Why am I passionate about this?

I’m a historian who wants to know: Why did people burn other people at the stake for what we think was an impossible crime? It seems so unjust; indeed it was unjust. I mention Amnesty International in my book; as well as being a professional historian, I’ve been writing letters for Amnesty for many years, trying to rectify injustice. Yet witch-hunting made sense to the perpetrators; they weren’t simply ‘wicked’ or ‘crazed’ or ‘ignorant’. We need to understand them on many levels, from the most erudite demonology, all the way down to psychological processes by which we identify enemies. The five books I’ve chosen move gradually downwards, in order, from the highest to the deepest level.

Julian's book list on the history of European witchcraft and witch-hunting

Julian Goodare Why did Julian love this book?

As well as the village witch, we have what might be called the ‘folkloric witch’, and other folkloric traditions.

When interrogators asked witchcraft suspects about the Devil, the answers sometimes surprised them. They uncovered beliefs about nature spirits, practices of magical healing and divination, and visionary experience of otherworlds.

Some of this material fed into ideas about the witches’ sabbat, but these beliefs, practices, and visions were not necessarily about ‘witchcraft’ at all. Ronald Hutton’s ambitious book surveys these beliefs, practices, and visions.

He ranges far back into the ancient history of Europe – and adjacent regions, exploring traditions of ceremonial magic from ancient Egypt. If the idea of the witch is frightening, it is partly because of the folklore brought together in this book.

By Ronald Hutton,

Why should I read it?

1 author picked The Witch as one of their favorite books, and they share why you should read it.

What is this book about?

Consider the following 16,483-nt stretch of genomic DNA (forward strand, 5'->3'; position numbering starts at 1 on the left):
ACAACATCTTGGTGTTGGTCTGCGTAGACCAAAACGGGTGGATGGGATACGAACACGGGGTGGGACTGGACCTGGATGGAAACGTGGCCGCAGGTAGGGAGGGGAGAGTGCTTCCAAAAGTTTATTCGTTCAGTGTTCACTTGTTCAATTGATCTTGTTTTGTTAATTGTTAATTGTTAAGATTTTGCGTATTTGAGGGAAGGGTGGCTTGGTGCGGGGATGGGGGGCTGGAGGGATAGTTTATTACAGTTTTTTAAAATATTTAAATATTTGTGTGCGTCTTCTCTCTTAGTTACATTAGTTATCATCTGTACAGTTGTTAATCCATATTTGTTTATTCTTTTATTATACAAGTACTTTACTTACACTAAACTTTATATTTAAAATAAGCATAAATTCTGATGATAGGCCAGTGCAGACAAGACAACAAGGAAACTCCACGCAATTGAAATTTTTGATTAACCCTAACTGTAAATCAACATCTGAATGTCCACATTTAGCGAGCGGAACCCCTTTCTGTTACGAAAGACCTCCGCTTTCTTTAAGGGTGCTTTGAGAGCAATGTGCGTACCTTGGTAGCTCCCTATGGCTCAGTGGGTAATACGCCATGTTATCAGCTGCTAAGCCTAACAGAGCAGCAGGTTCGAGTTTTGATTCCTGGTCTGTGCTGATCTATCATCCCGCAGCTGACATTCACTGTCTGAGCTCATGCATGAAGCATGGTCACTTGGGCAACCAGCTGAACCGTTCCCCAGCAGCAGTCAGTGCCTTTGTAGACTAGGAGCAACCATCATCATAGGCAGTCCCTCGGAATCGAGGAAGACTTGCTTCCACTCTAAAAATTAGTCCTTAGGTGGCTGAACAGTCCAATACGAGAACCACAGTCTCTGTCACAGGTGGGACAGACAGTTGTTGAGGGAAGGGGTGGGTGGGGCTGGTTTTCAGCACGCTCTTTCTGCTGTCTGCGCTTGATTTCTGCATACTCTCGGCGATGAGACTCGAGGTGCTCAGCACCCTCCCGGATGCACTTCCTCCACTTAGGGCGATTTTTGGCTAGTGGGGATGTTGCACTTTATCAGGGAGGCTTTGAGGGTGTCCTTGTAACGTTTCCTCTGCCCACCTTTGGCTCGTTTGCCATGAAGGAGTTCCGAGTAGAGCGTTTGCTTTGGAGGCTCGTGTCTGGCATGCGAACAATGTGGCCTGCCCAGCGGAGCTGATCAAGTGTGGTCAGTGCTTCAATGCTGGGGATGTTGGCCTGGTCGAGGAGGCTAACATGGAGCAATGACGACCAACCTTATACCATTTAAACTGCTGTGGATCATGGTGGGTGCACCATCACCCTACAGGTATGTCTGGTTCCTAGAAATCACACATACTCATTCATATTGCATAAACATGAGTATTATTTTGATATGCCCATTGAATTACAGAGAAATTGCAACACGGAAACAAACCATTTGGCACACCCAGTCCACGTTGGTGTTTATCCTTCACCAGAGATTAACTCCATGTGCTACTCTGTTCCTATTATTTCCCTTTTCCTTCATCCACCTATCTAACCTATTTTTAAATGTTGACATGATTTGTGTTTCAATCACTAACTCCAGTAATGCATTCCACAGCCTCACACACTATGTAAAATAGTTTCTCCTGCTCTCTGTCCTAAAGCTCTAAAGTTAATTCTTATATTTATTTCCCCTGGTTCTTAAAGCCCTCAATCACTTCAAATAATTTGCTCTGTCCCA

Why have societies all across the world feared witchcraft? This book delves deeply into its context, beliefs, and origins in Europe's history

"Traces the idea of witches far beyond the Salem witch trials to beliefs and attitudes about witches around the world throughout history."-Los Angeles Times

The witch came to prominence-and often a painful death-in early modern Europe, yet her origins are much more geographically diverse and historically deep. In this landmark book, Ronald Hutton traces witchcraft from the ancient world to the early-modern stake.

This book sets the notorious European witch trials in the widest and deepest possible perspective…


Book cover of White Magic

Alex Difrancesco Author Of Breaking the Curse: A Memoir about Trauma, Healing, and Italian Witchcraft

From my list on needing magic in your life.

Why am I passionate about this?

It’s not an exaggeration to say that finding a path toward a spiritual belief that accepted me for who I am was a lifelong pursuit for me. As someone who felt pushed out by the Catholic Church for my transness, I wanted to find something that kept some of those traditions but built on them in a way that made sense to me and included me. Italian-American folk magic had room for people like me in a way that organized religion never did. The magical memoirs of contemporary writers inspired me to synthesize what I’d learned into my own grimoire/memoir. 

Alex's book list on needing magic in your life

Alex Difrancesco Why did Alex love this book?

I was amazed and inspired by the places that Elissa Washuta went with this book. Not only is it about living in a potentially haunted home and the magic that the author engages with, but also, somehow, about historical markers, The Oregon Trail, and indigeneity.

I felt like I was traveling along with Elissa Washuta’s brilliant mind as she made her way through all these seemingly disparate but ultimately very connected topics. 

By Elissa Washuta,

Why should I read it?

1 author picked White Magic as one of their favorite books, and they share why you should read it.

What is this book about?

Finalist for the PEN Open Book Award

Longlisted for the PEN/Jean Stein Award

A TIME, NPR, New York Public Library, Lit Hub, Book Riot, and Entropy Best Book of the Year

"Beguiling and haunting. . . . Washuta's voice sears itself onto the skin." ―The New York Times Book Review

Bracingly honest and powerfully affecting, White Magic establishes Elissa Washuta as one of our best living essayists.

Throughout her life, Elissa Washuta has been surrounded by cheap facsimiles of Native spiritual tools and occult trends, “starter witch kits” of sage, rose quartz, and tarot cards packaged together in paper and…